Celebrate World Food Day this month by helping children understand more about food - as COVID-19 threatens food security in many parts of the globe.
This year’s theme for World Food Day is Grow, Nourish, Sustain, Together. The date commemorates the founding of the Food and Agriculture Organisation by the United Nations in 1945.
Activities at home can help your children to see how a sustainable supply of food relates to their own lives and their local area, as well as further away places.
Here are four suggested ways to celebrate World Food Day 2020.
1 Discover fascinating food facts
Eight hundred million people around the world suffer from hunger.In parts of the world where hunger is a big issue, life expectancy is shorter, infant mortality is higher, and productivity is lower.
Around the same number of people around the world suffer from obesity due to unhealthy diets, and obesity kills more people than hunger does.
Inefficient, unsustainable food systems harm ecosystems and contribute to global warming. Changing the way we produce food is key to tackling climate change.
As the climate changes, we will have to change the way we produce food: new food sources will have to be found.In developed countries, tackling obesity would save hundreds of billions of pounds in healthcare costs.In countries where hunger is an issue, eliminating hunger would dramatically increase productivity and nationalwealth.
2 Make it meaningful
Food security and food poverty are big issues in the UK too. It’s a good time to talk about food banks, free school meals and the importance of eating nourishing food for health, happiness and for effective learning.Food security means having access to adequate supplies of food to live healthily.
To have this, people must have enough money to buy food, food must be affordably-priced, there must be reliable supply chains for food, there must be enough reserves of food.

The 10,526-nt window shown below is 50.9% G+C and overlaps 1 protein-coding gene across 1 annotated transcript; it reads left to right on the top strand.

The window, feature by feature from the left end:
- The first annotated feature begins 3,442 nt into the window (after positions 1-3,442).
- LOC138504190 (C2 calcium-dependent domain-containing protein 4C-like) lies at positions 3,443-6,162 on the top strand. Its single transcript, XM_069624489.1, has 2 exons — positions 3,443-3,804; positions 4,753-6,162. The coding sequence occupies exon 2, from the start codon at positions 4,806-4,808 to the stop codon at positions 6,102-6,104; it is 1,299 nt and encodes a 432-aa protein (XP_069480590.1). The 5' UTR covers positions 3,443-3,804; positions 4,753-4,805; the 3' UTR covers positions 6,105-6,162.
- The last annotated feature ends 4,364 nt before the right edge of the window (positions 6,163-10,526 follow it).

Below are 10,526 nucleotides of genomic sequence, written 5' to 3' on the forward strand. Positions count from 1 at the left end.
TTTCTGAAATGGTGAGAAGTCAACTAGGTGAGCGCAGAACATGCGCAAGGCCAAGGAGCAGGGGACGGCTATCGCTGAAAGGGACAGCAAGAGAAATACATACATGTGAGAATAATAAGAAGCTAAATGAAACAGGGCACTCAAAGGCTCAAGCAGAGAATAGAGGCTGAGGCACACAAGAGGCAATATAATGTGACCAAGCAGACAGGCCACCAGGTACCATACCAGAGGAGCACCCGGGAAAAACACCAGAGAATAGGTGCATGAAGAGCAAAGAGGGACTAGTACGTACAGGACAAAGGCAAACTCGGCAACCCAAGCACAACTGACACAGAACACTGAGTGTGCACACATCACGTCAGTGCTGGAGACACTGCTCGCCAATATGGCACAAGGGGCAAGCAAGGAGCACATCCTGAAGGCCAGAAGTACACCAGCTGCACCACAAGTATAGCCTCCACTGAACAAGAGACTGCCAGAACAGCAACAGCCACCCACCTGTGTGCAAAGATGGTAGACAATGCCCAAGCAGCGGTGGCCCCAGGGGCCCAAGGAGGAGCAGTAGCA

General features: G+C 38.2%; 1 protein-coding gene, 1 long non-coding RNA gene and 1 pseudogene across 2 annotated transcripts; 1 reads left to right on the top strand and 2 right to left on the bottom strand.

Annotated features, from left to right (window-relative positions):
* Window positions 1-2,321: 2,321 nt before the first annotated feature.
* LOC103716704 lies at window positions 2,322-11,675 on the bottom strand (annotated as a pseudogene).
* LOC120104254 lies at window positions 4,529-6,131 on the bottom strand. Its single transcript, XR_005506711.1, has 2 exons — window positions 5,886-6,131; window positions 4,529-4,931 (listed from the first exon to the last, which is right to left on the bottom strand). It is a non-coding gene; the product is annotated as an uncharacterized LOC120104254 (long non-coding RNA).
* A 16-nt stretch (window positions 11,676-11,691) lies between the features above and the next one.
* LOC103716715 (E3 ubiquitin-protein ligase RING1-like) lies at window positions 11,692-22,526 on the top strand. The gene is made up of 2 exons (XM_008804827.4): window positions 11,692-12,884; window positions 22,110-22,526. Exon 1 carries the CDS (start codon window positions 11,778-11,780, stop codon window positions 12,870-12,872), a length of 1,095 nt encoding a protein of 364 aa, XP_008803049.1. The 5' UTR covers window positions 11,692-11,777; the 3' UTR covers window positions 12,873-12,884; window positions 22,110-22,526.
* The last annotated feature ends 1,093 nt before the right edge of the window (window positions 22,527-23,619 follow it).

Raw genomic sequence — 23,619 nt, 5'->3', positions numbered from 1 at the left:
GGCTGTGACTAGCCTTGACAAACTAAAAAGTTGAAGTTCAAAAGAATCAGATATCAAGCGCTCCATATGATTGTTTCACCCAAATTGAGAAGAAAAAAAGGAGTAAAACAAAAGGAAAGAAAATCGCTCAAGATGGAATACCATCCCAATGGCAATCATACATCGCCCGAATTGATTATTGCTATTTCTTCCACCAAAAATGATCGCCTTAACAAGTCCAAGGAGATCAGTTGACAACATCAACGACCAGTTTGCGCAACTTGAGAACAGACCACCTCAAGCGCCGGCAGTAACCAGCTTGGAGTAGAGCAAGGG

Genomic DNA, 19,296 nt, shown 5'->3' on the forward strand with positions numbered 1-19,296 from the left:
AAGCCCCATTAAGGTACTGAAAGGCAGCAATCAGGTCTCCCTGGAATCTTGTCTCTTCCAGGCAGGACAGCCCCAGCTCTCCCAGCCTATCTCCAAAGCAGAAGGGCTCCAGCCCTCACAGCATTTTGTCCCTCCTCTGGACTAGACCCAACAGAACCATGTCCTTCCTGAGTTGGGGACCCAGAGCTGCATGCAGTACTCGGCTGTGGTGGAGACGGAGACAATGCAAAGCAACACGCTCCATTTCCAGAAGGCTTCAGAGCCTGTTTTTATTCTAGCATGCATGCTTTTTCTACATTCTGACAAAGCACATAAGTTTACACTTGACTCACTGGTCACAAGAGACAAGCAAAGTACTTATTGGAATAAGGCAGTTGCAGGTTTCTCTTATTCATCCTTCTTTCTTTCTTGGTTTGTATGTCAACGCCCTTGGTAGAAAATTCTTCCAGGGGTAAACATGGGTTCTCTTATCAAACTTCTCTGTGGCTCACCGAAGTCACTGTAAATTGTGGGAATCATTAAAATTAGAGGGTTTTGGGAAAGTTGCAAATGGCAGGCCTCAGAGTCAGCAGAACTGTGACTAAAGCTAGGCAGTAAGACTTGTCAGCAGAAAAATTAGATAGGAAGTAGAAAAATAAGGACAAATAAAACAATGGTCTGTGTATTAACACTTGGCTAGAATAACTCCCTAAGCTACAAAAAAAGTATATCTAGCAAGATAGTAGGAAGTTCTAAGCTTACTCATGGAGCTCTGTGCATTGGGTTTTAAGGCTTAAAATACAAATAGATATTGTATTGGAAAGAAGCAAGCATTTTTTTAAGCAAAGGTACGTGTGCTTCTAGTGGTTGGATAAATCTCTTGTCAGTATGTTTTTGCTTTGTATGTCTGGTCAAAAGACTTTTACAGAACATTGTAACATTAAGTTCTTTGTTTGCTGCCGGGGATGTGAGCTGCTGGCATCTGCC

The food available must be nutritious, so those who consume it can lead active, healthy livesEffective, sustainable food systems affordably provide an adequate amount of food to meet demand while also supporting the ecosystems they rely on to produce food.
A good example is the new greenhouse system in Norfolk and Suffolk, set to produce 10 per cent of UK tomatoes. The greenhouses will be heated by warm water pumped from nearby water treatment plants, producing far lower carbon emissions than traditional growing methods. It reduces food miles and establishes a more reliable supply of food locally.
3 Link it to your local community
Church of England schools traditionally celebrate harvest festival by collecting food items for the elderly and vulnerable in their community.To help people in your community, find out where your nearest food bank is and how to lend support. Many will list the items they are most in need of each week on their website.
4 Make healthy, nutritious food together
Talk ‘around’ recipes you choose to follow; for example, you might try to find out about the food journey of one or more of the ingredients.Find out more about World Food Day 2020 by using hashtags #WorldFoodDay and #FoodHeroes on social media. To add to the ideas listed above by Oli Ryan of PlanBee, check out PlanBee’s World Food Day collection on their website.